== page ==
Harvard Business School's Priscilla Ball Goes PCLouis Lavelle
Updates fifth paragraph with details of events leading up to changes to the ball.
For those of you who have never attended Harvard Business School, the Priscilla Ball may be a little hard to imagine. Once a year the future captains of industry go a little crazy. The boys dress like girls—think pink feather boas and fishnet stockings, French maid outfits and Catholic schoolgirl uniforms—and the ladies wear all manner of unspeakable things.
Until now. Following a New York Times story two weeks ago on gender inequality at HBS, organizers of the ball—Michaela Alhadeff, Tristan Webster, and Michael D’Onofrio—say they’re ridding the event of some of its more “problematic elements.”
“The party has earned a reputation as an off-the-wall celebration that embraces individual expression and Australia’s live-out-loud culture,” they wrote in an essay published in the Harbus, the business school’s student newspaper. “At the same time, however, the event has attracted legitimate criticism—for encouraging excess, reinforcing gender stereotypes, and mandating cross-dressing.”
The ball, scheduled for Oct. 18 in Boston, is based on a 1994 film, The Adventures of Priscilla, Queen of the Desert, about two drag queens and a transgender woman traveling through the Australian outback. It’s hosted by the HBS Australia & New Zealand Club.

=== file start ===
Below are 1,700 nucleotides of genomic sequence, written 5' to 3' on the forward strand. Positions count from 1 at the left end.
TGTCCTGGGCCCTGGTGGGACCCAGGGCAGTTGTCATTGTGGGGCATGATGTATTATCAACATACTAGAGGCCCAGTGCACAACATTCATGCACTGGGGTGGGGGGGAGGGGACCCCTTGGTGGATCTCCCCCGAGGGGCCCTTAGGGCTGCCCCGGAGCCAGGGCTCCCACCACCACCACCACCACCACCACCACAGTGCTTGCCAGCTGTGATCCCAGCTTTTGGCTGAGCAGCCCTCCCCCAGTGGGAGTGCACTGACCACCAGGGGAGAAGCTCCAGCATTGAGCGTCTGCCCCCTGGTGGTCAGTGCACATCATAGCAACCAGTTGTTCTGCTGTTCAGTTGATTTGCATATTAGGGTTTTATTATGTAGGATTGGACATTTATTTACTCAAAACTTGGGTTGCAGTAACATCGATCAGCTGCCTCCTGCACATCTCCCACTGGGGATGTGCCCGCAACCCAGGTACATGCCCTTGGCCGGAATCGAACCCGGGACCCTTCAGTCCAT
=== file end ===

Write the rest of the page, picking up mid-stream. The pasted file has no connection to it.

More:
The leadership of the club earlier this year sought input from the LGBT Student Association and the Women’s Student Association on how to improve the ball and then came up with a number of changes. According to the Harbus essay, “These include managing costume themes to ensure that they are not degrading, removing cross-dressing from the event’s branding, educating students about the event’s history and contextualizing the event within the range of diversity activities taking place on campus this month.”
Asked for specifics, Alhadeff would say only that the organizers are working with section leaders to choose themes that are “respectful and in the spirit of the event.” Cross-dressing will be permitted, but only “in a spirit of support and respect, and not to marginalize any individuals or groups.” Alhadeff said reaction from the student body has been “overwhelmingly positive.”
The ball, one of the biggest social events at Harvard Business School, has been an HBS tradition for more than a decade, and it has gotten its share of publicity. In a 2008 book about his HBS experience, Ahead of the Curve, Philip Delves Broughton described one man in a white boa and black wig, and another in “a skimpy Heidi outfit and women’s underwear.” Cameras are strictly verboten, but a few photos have managed to survive.
About a year ago, the ball prompted a bout of hand-wringing on the part of the Harbus, which asked what kind of message the ball sent to others. It suggested, half tongue-in-cheek, how the message would change “if we replace the cheerleaders and chamber maids with decently dressed Florence Nightingale, Hillary Clinton, Mother Theresa, Rosa Parks, Mary Poppins, Sacagawea, and perhaps The Bride from Kill Bill?”
If only there were somewhere in Cambridge where you could get a Florence Nightingale costume in 42 large.